Table1 as well as Figure 6 give the comparison of experimental and theoretical values of failure loads for all the beams. Load carrying capacity of unwrapped PSC beams is observed significantly less compared to the wrapped PSC beams. Higher load carrying capacity is observed in case of un cracked wrapped PSC beams compared to PSC beams wrapped after loading up to first visible crack. The experimentally observed failure loads are higher than the capacity of the beam evaluated theoretically. Table 1 gives the percentage increase in failure load in case of all the wrapped PSC beams compared to unwrapped PSC beams tested at different span loadings obtained experimentally. The percentage increased in failure load for PSCWFC and PSCW beams are 17.24%, 16.67%, 15.78% and 25%, and 20.68%, 30%, 39.47% and 40.91% respectively as compared to unwrapped PSC beams for different span loadings as shown in table 1.

    Load-deflection

    Maximum displacements at the time of failure load in case of all the specimens are given in Table 1. These are observed at the centre of the beams during the testing by using LVDT (Linear variable displacement transducer). Figures 7 a), 7 b), 7 c) & 7 d) represent the load– displacement relationship for all the beams tested at 2L/7, 2L/6, 2L/4 and 2L/ 3 loading spans respectively. From Figures. 7 a) to 7 d), it can be seen that as the span loading increases, the tendency of the beams to deflect under lesser loading decreases. This is primarily due to the reduction in the moment caused by the point loads. It is apparently shown by Figures that the load carrying capacity of the beam increases as the loading span increases. But actually, it is the reduction in the moment that causes the beam to deflect lesser as the span increases. Because of the increase in loading span, the load required inducing same amount of moment increases, and hence for the same loading the deflection observed is lesser than the load for the smaller loading span.

    Behavior of Prestressed Concrete

    Failure Mode

    Catastrophic failure i.e. failure with large sound is observed in wrapped beams during the experiments due to the sudden failure of the fibers in tension. Specimens also fail due to the de-bonding of the fibers from the concrete surface. Figures . 8 a), 8 b), 8 c), & 8 d) show mechanism behind failure of the PSC beam wrapped after first crack. Here load is given in the form of push, due to which bottom fibers are in tension. Due to this, bottom fibers of the beam get de-bonded in tension as shown in Figures. 8 a) & 8 b) respectively, as the tension carrying capacity of the wrapping system is more than its bonding capacity.

    Concluding Remarks

    • In PSC beams, due to the high tensile strength tendons present in the tension zone and are bonded well with the high strength concrete of grade M45, the pretension in the tendons prevents the widening of the cracks at the earlier stages.
    • The highest failure load is observed in wrapped uncracked PSC beams compared to other beams. This is due to the transfer of stresses from concrete to the fibres through bonding, thus preventing the beam to fail even after the strain in concrete crosses the allowable limit. The wrapping acts as an external reinforcement and takes complete tensile load after the concrete fails to transfer effectively the stresses to the tendons/ reinforcement.
    • Theoretical failure load is higher compared to experimentally observed failure load due to assumption of linear stress distribution in the side reinforcement. But in reality very few amount of side fibers at extreme bottom faces take part during the loading. Parabolic stress distribution is generally observed in case of the fibers.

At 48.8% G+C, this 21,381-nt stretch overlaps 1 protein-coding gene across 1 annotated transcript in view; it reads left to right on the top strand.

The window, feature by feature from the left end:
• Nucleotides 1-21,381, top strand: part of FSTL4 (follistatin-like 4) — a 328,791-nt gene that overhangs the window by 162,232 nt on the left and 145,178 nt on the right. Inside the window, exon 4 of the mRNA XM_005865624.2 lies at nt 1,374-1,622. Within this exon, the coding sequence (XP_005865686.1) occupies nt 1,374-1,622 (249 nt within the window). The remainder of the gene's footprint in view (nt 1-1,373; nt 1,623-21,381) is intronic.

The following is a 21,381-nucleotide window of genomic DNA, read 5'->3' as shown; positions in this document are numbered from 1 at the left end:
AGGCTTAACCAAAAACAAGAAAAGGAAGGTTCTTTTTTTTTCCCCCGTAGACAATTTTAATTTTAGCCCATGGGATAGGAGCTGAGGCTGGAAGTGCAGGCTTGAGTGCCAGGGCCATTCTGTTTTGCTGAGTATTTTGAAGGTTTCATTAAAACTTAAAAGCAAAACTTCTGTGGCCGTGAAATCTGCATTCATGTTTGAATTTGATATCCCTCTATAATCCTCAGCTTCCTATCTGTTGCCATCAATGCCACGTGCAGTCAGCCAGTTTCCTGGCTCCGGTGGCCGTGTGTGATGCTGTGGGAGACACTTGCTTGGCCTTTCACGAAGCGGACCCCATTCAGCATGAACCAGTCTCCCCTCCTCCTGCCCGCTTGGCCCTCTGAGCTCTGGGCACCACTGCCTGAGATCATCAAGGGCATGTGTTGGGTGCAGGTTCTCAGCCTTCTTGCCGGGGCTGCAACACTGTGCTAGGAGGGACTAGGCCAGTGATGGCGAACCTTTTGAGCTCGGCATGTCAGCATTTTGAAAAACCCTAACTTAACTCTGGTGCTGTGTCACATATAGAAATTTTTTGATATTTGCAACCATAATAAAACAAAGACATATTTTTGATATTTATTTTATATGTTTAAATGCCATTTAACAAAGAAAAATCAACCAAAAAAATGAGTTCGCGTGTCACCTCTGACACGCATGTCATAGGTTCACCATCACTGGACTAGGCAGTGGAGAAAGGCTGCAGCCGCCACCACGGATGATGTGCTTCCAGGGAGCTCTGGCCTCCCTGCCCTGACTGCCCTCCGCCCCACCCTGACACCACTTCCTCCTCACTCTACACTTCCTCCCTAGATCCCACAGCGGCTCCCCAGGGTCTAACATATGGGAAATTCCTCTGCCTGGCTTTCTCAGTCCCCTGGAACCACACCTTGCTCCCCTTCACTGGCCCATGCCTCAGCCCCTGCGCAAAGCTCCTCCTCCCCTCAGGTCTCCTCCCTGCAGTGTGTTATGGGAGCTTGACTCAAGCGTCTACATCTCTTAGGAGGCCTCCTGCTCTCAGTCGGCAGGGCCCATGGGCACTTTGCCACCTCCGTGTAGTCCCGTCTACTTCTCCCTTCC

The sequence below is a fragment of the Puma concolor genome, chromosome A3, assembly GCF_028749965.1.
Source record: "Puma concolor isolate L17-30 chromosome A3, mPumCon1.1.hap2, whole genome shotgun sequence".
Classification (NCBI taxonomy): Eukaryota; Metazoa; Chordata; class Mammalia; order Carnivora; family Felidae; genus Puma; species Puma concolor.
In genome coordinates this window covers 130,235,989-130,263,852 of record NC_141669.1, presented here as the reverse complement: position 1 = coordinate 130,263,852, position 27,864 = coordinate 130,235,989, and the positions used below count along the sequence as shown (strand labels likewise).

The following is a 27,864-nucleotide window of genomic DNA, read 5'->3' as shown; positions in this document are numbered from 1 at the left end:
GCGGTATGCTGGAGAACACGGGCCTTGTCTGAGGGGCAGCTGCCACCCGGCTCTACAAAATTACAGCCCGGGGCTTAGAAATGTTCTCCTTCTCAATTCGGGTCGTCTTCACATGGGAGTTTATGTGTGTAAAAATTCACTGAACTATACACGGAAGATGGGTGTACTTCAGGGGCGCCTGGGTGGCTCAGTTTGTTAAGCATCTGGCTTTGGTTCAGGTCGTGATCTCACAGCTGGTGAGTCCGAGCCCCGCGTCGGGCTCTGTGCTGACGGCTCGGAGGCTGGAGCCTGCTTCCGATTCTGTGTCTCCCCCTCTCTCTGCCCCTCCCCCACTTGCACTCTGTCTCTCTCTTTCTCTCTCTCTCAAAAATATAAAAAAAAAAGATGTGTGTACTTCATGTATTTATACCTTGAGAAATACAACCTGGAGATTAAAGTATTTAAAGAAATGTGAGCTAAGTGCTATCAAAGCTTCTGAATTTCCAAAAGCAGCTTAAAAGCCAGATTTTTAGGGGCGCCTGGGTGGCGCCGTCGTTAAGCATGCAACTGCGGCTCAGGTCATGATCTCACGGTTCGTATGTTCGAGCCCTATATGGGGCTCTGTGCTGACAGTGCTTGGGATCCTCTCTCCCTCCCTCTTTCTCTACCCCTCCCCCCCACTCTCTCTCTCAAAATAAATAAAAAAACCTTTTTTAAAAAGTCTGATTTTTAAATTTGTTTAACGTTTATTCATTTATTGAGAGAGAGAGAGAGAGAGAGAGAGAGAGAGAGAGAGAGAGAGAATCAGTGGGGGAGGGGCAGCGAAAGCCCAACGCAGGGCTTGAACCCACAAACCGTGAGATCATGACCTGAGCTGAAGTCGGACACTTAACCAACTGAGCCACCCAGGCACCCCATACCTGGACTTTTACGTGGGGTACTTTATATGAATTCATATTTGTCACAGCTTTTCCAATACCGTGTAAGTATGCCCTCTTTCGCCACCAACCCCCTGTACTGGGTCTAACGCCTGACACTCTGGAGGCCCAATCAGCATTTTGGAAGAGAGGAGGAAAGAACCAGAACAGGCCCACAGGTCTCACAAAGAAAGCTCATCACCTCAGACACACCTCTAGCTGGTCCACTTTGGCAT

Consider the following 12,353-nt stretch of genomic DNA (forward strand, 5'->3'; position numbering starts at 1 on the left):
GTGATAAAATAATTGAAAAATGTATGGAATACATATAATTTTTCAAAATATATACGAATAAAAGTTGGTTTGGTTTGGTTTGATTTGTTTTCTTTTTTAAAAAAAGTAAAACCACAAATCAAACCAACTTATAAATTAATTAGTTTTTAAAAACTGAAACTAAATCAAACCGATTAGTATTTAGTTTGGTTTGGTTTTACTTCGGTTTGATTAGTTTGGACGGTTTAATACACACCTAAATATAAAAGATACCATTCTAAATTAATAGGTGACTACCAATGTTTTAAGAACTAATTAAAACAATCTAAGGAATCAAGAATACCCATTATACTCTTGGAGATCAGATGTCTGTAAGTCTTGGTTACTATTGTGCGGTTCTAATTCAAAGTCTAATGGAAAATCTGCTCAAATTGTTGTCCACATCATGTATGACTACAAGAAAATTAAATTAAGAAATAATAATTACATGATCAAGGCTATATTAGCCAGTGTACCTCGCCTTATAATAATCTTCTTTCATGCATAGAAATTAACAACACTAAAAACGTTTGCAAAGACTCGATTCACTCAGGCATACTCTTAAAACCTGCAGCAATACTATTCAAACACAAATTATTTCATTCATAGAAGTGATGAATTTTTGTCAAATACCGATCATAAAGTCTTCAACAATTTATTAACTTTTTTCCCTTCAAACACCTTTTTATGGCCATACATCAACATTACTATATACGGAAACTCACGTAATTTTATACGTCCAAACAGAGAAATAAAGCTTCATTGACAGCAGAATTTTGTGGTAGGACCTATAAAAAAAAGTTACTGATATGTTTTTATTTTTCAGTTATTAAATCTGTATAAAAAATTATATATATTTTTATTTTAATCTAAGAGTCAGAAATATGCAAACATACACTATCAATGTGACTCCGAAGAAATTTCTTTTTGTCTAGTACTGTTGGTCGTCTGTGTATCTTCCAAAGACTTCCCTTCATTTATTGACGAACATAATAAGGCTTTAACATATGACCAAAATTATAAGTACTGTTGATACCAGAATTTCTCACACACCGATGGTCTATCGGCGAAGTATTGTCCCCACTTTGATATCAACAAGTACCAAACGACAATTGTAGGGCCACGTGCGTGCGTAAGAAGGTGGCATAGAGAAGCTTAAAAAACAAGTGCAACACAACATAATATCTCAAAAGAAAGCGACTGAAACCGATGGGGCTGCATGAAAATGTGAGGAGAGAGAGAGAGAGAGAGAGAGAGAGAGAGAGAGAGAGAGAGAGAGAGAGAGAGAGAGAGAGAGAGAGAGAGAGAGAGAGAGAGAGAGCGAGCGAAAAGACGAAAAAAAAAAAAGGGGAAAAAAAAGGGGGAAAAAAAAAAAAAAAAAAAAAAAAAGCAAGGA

• The wrapping also helps the PSC beams to take up more shear load compared to unwrapped PSC beams. This is clear from the fact that the beams loaded with higher span loadings in anticipation of shear failure have actually failed in flexure.
    • Failure modes observed in all unwrapped PSC specimens are closely matching with expected flexural & shear failure. De-bonding of bottom fibers and tension failure of side fibers are observed as failure mode in case of all wrapped beams.
    • Also in case of wrapped beams, the failure takes place primarily due to bond failure i.e. de-bonding between concrete surface and FRP and/or due to tension failure of the FRP sheets. This avoids the local failure or failure of the concrete in compression.

    References

    • Patrick X. W. Zou, “Flexure Behavior and Deformability of Fiber Reinforced Polymer Prestressed Concrete Beams,” Journal of composites for construction, Nov. 2003, Vol. 7, No. 4, g. 275-284
    • S.K. Padmarajaiah & Ananth Ramaswamy, “Flexural strength predictions of steel fiber reinforced high-strength Concrete in fully/partially prestressed beam specimens,” Journal of Cement and Concrete Composites, May 2004, Vol.26, No. 4, Pg.275-290.
    • Sydney Furlan Junior, “Prestressed fiber reinforced concrete beams with reduced ratios of shear Reinforcement,” Journal of Cement and Concrete Composites, Nov. 1999,Vol. 21, No. 3, Pg. 213-221.
    • N. F. Grace, G. A. Sayad & A.K. Soliman, “Strengthening reinforced concrete beams using fiber reinforced polymer Laminates” ACI Structural Journal, Oct. 1999, Vol. 96(5)
    • Thanasis C. Triantafillou, “Shear strengthening of reinforced concrete beams using epoxy-bonded FRP composites,” ACI Structural Journal, Mar. 1998, Vol.95, No.2.
    • Raafat EI-hacha & Mark F. Green, “Flexural behavior of concrete beams strengthened with prestressed carbon fibre reinforced polymer sheets subjected to sustained loading and low temperature,” Canadian Journal of Civil Engineering, Apr. 2004, NRC research lab., Pg.239-252.
    • Hakan Nordin & Bjorn Taljsten, “Concrete Beams strengthened with Prestressed near surface mounted CFRP.” Journal of Composites for construction, Jan.-Feb. 2004, Vol.10 No. 1.
    • Kan Nordin, “Flexural Strengthening of Concrete Structures with Prestressed Near Surface Mounted CFRP Rods,” Department of Civil Engineering, Lulea University of Technology, May 2003.
    • N Krishna Raju, “Prestressed Concrete,” Third Edition Tata McGraw-Hill Publishing Company Limited, New Delhi, 1995.
    • Anthony J. Wolanski, B. S. “Flexural behavior of Reinforced and Prestressed concrete beams using Finite element analysis,” Marquette University, May 2004.
    • IS: 1343-1980, “Code of Practice for Prestressed Concrete,” first revision, Bureau of Indian Standards, New Delhi, 1981.